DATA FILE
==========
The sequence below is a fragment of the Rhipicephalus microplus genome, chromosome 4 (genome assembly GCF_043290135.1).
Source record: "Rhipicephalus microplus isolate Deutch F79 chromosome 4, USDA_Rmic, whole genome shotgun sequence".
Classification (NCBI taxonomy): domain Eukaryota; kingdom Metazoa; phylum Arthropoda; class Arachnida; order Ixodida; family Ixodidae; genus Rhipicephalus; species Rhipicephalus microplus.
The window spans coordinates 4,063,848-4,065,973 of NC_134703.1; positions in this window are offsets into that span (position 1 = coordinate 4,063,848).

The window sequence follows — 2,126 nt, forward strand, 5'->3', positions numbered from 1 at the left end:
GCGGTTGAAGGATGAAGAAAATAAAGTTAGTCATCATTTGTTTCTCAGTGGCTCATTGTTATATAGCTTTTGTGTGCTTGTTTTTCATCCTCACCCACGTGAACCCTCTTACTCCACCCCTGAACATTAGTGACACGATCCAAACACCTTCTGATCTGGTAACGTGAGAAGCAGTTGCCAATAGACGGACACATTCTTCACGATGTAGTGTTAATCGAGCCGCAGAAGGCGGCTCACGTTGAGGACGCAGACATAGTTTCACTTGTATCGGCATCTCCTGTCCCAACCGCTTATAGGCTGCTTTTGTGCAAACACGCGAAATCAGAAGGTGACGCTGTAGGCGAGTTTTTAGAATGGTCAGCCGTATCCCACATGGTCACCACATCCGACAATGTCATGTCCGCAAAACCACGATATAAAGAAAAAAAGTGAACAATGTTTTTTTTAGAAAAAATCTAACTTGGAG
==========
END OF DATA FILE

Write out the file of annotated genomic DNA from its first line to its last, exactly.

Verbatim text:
The sequence below is a fragment of the Rhipicephalus microplus genome, chromosome 4 (genome assembly GCF_043290135.1).
Source record: "Rhipicephalus microplus isolate Deutch F79 chromosome 4, USDA_Rmic, whole genome shotgun sequence".
Classification (NCBI taxonomy): domain Eukaryota; kingdom Metazoa; phylum Arthropoda; class Arachnida; order Ixodida; family Ixodidae; genus Rhipicephalus; species Rhipicephalus microplus.
The window spans coordinates 4,063,848-4,065,973 of NC_134703.1; positions in this window are offsets into that span (position 1 = coordinate 4,063,848).

The window sequence follows — 2,126 nt, forward strand, 5'->3', positions numbered from 1 at the left end:
GCGGTTGAAGGATGAAGAAAATAAAGTTAGTCATCATTTGTTTCTCAGTGGCTCATTGTTATATAGCTTTTGTGTGCTTGTTTTTCATCCTCACCCACGTGAACCCTCTTACTCCACCCCTGAACATTAGTGACACGATCCAAACACCTTCTGATCTGGTAACGTGAGAAGCAGTTGCCAATAGACGGACACATTCTTCACGATGTAGTGTTAATCGAGCCGCAGAAGGCGGCTCACGTTGAGGACGCAGACATAGTTTCACTTGTATCGGCATCTCCTGTCCCAACCGCTTATAGGCTGCTTTTGTGCAAACACGCGAAATCAGAAGGTGACGCTGTAGGCGAGTTTTTAGAATGGTCAGCCGTATCCCACATGGTCACCACATCCGACAATGTCATGTCCGCAAAACCACGATATAAAGAAAAAAAGTGAACAATGTTTTTTTTAGAAAAAATCTAACTTGGAG